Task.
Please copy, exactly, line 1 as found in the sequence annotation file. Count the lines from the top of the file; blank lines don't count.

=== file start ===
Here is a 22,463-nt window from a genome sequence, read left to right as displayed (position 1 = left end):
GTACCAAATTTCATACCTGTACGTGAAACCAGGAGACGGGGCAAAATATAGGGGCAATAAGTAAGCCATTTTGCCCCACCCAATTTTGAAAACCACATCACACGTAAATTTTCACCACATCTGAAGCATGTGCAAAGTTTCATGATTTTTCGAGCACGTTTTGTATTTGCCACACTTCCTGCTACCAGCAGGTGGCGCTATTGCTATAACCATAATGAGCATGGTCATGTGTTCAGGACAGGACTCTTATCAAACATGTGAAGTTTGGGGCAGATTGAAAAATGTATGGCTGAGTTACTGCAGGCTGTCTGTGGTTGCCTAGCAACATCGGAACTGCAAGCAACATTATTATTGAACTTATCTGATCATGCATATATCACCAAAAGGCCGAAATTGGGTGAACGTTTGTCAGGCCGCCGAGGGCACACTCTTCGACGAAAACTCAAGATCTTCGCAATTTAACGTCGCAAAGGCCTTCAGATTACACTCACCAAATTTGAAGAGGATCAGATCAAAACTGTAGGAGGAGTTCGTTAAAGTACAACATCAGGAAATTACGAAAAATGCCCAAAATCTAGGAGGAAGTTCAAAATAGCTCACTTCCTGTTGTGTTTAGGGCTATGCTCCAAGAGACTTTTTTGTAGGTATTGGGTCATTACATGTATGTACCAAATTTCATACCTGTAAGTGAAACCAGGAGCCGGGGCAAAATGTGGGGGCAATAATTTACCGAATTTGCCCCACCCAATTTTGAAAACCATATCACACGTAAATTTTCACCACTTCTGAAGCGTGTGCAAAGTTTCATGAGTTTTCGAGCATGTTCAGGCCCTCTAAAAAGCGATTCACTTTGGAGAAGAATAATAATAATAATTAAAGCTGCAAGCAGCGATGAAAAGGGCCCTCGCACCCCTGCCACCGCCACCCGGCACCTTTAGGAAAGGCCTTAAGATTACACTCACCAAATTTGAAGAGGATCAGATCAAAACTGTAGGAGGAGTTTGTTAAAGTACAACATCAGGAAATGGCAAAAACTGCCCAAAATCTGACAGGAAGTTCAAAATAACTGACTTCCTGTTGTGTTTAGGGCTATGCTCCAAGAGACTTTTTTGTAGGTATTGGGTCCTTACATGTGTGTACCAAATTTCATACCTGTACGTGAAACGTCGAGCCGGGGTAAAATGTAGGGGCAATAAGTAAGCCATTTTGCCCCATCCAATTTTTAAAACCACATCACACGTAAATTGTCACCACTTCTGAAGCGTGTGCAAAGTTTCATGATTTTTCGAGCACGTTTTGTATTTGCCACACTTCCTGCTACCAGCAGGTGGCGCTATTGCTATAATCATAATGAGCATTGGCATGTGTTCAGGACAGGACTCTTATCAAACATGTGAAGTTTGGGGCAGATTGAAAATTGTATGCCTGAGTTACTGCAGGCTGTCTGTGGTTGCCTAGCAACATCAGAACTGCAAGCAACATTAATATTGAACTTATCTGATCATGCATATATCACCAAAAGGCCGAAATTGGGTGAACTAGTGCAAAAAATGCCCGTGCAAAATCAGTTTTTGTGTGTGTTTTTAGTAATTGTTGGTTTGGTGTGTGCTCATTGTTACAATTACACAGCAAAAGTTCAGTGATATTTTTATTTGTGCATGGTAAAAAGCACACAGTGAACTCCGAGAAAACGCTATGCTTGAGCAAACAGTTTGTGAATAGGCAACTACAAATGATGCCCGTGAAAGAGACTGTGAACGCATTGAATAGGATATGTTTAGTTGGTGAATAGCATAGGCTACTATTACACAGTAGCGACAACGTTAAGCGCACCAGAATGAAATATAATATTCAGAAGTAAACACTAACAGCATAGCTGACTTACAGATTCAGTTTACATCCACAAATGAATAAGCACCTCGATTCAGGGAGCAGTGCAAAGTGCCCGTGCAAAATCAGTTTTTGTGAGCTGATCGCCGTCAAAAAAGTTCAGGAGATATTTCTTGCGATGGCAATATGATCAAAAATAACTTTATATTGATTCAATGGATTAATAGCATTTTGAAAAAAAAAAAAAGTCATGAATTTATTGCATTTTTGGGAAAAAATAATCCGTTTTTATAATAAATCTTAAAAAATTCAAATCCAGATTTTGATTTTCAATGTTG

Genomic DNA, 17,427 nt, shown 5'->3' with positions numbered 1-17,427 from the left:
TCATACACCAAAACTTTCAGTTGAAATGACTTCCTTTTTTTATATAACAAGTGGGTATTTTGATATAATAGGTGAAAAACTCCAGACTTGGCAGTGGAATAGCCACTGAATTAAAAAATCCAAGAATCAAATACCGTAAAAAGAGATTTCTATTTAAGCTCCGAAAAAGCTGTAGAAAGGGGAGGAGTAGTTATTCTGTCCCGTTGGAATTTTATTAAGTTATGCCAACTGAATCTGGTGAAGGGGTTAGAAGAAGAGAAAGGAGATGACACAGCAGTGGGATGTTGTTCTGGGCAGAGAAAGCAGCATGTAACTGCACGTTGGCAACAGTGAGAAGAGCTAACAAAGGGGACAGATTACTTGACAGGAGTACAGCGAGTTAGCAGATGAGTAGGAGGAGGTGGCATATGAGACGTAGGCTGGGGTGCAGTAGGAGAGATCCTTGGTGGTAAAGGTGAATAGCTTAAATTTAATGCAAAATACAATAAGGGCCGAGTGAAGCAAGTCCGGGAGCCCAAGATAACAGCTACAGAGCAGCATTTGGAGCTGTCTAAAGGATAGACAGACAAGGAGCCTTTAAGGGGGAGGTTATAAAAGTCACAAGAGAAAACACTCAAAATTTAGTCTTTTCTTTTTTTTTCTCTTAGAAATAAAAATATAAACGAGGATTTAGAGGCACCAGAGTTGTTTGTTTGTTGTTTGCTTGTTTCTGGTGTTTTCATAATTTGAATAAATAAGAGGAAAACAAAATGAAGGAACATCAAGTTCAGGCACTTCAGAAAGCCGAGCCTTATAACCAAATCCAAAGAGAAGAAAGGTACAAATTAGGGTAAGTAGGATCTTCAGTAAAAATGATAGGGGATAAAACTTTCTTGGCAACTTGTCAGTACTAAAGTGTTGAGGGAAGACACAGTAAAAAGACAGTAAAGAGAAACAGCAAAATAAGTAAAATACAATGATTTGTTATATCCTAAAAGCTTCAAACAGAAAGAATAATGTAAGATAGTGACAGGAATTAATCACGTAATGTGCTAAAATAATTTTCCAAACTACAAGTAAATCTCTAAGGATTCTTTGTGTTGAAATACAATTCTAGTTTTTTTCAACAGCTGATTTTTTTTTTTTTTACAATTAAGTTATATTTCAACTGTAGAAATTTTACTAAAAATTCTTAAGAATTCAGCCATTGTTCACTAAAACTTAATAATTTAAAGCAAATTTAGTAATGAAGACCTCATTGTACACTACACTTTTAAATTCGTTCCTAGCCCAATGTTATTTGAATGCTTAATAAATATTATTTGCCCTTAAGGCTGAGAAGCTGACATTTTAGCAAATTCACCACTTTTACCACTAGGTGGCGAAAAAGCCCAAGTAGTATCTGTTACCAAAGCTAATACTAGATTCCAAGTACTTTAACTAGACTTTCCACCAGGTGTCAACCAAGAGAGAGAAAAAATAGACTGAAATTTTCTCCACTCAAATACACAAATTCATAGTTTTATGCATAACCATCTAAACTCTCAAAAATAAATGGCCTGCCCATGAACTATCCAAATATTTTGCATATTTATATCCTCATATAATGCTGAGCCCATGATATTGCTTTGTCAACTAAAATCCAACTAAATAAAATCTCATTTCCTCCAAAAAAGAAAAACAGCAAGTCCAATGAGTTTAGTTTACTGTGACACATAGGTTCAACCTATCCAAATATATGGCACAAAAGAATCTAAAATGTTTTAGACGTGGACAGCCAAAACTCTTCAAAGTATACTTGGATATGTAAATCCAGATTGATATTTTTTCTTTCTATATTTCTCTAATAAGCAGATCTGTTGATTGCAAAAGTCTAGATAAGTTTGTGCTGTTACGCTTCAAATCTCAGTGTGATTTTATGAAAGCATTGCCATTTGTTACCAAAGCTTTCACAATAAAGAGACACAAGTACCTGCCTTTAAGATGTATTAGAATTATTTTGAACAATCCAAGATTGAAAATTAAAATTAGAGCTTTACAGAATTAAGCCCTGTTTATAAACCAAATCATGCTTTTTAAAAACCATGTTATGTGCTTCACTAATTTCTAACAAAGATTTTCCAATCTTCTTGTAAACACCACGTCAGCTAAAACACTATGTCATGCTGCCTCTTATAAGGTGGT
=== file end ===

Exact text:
Here is a 22,463-nt window from a genome sequence, read left to right as displayed (position 1 = left end):